Contrary to what Naipaul believed when he first set out to examine the Muslim world, Islam is a lived reality. Islam stands for equality rather than uniformity and is far from being a monolith. Because he took a reductionist view, Naipaul was shown to be a man bereft of a wide canvas. He could mine childhood memories for his fiction essays. He could walk down the lanes and bylanes of his forefathers for his non-fiction sagas, yet could never quite fathom the intractable unity of purpose of the world of the faithful: how an Indonesian commoner and an Iranian ruler could pray in the same direction or how a community so divided by language, culture, food and apparel could so warmly join hands over faith. Rather than marvelling over this unity, he considered it proof of imperialism. He even went on to label Arabs as the best of imperialists.

Naipaul was not able to comprehend the equality that having a common faith engendered. He called it slavery. He could not be further from truth. Such was the lopsidedness of his reasoning that even Edward Said was compelled to accuse him of having done only a superficial reading of history. At the same time, it endeared him to the Hindutva lobby. The right wing believed he hated Islam, so he was its friend. Muslims believed he hated Islam, so he was their enemy.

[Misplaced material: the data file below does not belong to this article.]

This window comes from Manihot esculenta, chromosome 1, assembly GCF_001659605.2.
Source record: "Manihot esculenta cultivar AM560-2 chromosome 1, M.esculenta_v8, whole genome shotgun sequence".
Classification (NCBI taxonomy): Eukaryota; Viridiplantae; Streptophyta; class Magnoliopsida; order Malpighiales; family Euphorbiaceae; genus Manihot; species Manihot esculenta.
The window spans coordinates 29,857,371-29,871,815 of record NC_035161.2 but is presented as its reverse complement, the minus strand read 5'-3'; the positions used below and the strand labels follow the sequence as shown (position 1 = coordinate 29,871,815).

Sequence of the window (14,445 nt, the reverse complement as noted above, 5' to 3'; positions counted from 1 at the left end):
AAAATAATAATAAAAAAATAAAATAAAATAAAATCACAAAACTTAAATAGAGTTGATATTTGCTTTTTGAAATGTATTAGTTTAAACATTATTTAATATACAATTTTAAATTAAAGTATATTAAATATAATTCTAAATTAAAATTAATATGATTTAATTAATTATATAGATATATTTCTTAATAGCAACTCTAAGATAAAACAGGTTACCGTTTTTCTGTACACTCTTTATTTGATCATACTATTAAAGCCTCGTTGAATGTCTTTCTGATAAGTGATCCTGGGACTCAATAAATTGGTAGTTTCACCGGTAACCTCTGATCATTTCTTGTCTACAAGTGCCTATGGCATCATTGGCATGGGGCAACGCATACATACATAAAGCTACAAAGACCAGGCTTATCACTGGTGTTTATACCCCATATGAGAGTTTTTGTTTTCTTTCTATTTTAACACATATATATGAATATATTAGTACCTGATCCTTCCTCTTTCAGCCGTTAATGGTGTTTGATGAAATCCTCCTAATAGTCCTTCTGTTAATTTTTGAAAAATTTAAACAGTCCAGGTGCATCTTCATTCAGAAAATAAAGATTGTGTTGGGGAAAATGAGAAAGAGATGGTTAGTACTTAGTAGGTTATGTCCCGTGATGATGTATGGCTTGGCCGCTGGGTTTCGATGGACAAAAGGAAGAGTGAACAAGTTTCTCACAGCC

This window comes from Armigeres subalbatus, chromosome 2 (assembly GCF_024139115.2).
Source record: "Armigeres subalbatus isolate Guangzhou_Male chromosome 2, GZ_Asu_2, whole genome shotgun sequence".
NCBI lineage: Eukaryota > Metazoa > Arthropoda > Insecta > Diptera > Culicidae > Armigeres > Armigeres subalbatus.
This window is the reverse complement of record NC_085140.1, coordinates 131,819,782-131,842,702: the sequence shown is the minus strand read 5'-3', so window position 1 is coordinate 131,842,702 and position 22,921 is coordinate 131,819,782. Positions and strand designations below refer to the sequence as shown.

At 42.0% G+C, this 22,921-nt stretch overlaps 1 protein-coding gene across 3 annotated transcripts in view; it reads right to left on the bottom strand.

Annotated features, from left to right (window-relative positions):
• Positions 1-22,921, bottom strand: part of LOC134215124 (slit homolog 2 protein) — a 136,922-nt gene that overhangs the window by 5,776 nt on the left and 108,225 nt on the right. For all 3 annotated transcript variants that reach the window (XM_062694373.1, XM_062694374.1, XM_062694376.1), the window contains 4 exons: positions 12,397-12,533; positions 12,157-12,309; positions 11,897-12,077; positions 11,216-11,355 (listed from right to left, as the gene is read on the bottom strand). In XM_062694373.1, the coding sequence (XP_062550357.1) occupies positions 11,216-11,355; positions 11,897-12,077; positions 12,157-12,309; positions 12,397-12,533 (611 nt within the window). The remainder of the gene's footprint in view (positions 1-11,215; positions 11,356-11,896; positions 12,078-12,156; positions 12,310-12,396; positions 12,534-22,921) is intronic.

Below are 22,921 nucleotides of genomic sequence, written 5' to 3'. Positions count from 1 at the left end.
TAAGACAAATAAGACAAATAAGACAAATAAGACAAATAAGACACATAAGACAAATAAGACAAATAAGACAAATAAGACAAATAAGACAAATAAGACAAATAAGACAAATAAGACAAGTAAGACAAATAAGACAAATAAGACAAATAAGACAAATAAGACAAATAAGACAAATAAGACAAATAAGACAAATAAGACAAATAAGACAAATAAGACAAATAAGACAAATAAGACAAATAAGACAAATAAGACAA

The truth is that Naipaul knew, as Said said, only “superficial” Islam, but that did not prevent him from waxing eloquent about the beauty of Mughal architecture in India, much to the dismay of the Hindutva lobby. Islam and Muslims are not synonymous. Not one to take a step back, Naipaul was probably happy that he was being read once again. Indeed, therein lay his greatest success. When Naipaul wrote, the world read. No wonder he got the Nobel Prize in Literature in 2001. Incidentally, for all his acerbic writing about the world of Islam, Naipaul ended up marrying the Pakistani journalist Nadira Alvi soon after the death of his first wife, Patricia Ann Hale.

With the passing away of Naipaul, the world of literature will be a duller place and inestimably poorer. One could hate Naipaul, and many did for a long time. One could love him, which not an insignificant number did. But there was only one V.S. Naipaul. He offered no concessions to one’s sensitivity. He said it as he perceived it. Truth, with Naipaul, could be debatable. He leaves as an old wounded lion who silenced most of the hyenas in his lifetime. He needs no brownie points from history.